Please call our Works Depot on 6685 9300 during work hours (Monday to Friday) or our after hours emergency number 6622 7022.

You can also download the app Snap Send Solve, take a picture and fill in your details.  The app will then send the information to our staff who will prioritise and fill in a work request.  Please be careful when taking a photo near a roadside – your safety should be your priority concern, not getting an the best shot of that pothole.  Get the app here -

Q. I let you know about the pothole in my road several days ago, why isn’t it fixed yet?

During wet weather we get many calls from residents about potholes. Staff inspect and prioritise the repairs as quickly as possible.  The location, size, safety concerns, upcoming works programs and number of vehicles that use the road are taken into consideration.


A larger repair to a section of the road that generally has many potholes in the area; it takes longer to complete and requires removing some of the road base.  It does not always repair the underlying problem if a large surface area of the road has failed, but is more permanent than filling the potholes.



A new bitumen layer is placed over the existing road surface; this seals the top surface to stop water penetrating to the lower sections of the road base and gives some protection.  This is a longer lasting solution if the road base is still in good working order and has not been compromised by wet weather. Patching may be required prior to the reseal.

Q. Why do you reseal roads that look perfectly fine and leave a section of road that is full of patches and pothole repairs? Isn’t this a waste of vital roads money?

No it’s not.  Resealing our roads (putting another layer of bitumen over the top) helps stop the road from deteriorating and fills in the surface cracks that are starting to appear (remember, these cracks may not be visible to passing traffic).  If we maintain our rounds that are in a good condition, they last longer and do not need to be reconstructed.  Keeping the water out, via road reseals, is the key.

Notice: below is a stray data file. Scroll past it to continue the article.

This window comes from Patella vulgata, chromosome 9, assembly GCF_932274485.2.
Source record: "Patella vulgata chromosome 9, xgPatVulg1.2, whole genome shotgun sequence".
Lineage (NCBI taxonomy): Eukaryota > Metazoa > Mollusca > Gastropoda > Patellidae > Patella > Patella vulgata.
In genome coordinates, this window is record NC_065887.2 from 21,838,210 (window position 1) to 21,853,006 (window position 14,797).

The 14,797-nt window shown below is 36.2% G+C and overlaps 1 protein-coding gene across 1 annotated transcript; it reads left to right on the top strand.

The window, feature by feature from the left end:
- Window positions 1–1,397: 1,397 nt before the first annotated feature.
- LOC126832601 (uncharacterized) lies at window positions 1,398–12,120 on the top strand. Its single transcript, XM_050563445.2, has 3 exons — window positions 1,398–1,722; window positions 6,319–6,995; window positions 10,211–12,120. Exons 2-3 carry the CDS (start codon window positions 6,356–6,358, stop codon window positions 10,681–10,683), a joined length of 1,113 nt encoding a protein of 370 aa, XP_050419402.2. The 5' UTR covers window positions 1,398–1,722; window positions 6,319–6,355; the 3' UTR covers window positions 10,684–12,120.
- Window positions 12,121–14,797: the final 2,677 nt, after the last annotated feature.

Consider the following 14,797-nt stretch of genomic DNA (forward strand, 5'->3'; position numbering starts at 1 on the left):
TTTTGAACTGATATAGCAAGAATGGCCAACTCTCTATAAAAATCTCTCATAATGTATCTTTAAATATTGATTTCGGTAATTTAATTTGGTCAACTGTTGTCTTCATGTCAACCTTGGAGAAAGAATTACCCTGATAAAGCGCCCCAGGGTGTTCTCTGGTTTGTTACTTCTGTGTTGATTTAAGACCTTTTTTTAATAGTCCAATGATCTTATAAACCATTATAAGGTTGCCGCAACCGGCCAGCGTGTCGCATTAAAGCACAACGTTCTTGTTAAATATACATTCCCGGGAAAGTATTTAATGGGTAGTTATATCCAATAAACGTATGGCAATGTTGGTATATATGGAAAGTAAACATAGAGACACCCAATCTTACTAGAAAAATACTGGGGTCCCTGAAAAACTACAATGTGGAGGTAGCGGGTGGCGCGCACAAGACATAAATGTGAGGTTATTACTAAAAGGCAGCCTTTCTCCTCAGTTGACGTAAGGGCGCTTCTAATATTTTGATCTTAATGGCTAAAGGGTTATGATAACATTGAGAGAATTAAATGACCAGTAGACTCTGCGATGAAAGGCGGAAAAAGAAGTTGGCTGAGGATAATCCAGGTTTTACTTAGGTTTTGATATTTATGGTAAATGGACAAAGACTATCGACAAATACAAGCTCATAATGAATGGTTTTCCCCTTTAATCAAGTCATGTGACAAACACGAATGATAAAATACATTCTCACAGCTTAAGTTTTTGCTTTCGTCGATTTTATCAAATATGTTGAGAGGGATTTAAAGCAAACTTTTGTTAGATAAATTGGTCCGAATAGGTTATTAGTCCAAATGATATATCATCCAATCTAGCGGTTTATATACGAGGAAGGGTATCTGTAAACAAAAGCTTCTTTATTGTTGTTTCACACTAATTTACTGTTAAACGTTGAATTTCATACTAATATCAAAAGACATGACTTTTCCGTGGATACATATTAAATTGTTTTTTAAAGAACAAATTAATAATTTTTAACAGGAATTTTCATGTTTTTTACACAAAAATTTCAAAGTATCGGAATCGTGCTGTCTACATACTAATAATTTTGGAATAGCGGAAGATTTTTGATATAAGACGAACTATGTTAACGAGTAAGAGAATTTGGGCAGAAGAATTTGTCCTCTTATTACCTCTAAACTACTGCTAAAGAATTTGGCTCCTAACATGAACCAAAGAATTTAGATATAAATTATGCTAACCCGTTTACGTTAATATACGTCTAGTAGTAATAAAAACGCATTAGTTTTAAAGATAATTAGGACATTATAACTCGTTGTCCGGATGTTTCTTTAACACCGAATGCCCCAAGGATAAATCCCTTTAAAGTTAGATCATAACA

Resealing is a more cost effective program for maintaining our roads.  It costs about $7 per square metre to reseal versus about $110 for a road reconstruction (this does not account for drainage works, vegetation removal, kerb etc) .  When you consider the cost, it’s vital that we have a reseal program to maintain the roads that are in a good condition.

Q. But the road was resealed near my place a few months back and its now got a couple of potholes in it following the recent rain.  Why?

Yes, at times we do still see potholes come up in resealed roads.  Darn – we share your frustration!  But if the road had not been resealed it would have been far worse – once the water gets into the road base, the road fails and needs a total reconstruction.  Resealing is essential maintenance.


The top level bitumen and road base is completely removed and the road reconstructed due to the failure of the road. Significant funds are required to complete a road and can take several weeks, if not months, depending on the length of road.  This option has the best road outcome.